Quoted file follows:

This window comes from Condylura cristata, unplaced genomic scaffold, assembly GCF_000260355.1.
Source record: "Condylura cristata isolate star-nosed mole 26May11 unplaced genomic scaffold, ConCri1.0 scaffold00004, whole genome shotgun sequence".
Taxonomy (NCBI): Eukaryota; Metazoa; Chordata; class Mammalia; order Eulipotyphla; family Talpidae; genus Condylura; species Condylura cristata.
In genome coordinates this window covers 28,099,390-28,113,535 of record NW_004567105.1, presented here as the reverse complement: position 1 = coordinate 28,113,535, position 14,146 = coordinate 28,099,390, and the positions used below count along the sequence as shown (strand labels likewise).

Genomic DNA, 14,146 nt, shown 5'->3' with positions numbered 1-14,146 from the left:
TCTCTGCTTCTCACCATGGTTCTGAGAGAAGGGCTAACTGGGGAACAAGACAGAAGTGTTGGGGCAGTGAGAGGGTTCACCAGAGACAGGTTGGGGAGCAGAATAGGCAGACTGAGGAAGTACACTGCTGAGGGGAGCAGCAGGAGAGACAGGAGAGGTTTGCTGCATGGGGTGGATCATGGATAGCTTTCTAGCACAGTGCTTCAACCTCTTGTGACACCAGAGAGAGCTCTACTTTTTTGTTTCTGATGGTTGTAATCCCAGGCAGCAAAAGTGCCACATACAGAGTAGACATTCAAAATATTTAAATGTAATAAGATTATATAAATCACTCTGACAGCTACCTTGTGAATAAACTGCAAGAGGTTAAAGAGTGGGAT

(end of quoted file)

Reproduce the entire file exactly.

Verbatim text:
This window comes from Condylura cristata, unplaced genomic scaffold, assembly GCF_000260355.1.
Source record: "Condylura cristata isolate star-nosed mole 26May11 unplaced genomic scaffold, ConCri1.0 scaffold00004, whole genome shotgun sequence".
Taxonomy (NCBI): Eukaryota; Metazoa; Chordata; class Mammalia; order Eulipotyphla; family Talpidae; genus Condylura; species Condylura cristata.
In genome coordinates this window covers 28,099,390-28,113,535 of record NW_004567105.1, presented here as the reverse complement: position 1 = coordinate 28,113,535, position 14,146 = coordinate 28,099,390, and the positions used below count along the sequence as shown (strand labels likewise).

Genomic DNA, 14,146 nt, shown 5'->3' with positions numbered 1-14,146 from the left:
TCTCTGCTTCTCACCATGGTTCTGAGAGAAGGGCTAACTGGGGAACAAGACAGAAGTGTTGGGGCAGTGAGAGGGTTCACCAGAGACAGGTTGGGGAGCAGAATAGGCAGACTGAGGAAGTACACTGCTGAGGGGAGCAGCAGGAGAGACAGGAGAGGTTTGCTGCATGGGGTGGATCATGGATAGCTTTCTAGCACAGTGCTTCAACCTCTTGTGACACCAGAGAGAGCTCTACTTTTTTGTTTCTGATGGTTGTAATCCCAGGCAGCAAAAGTGCCACATACAGAGTAGACATTCAAAATATTTAAATGTAATAAGATTATATAAATCACTCTGACAGCTACCTTGTGAATAAACTGCAAGAGGTTAAAGAGTGGGAT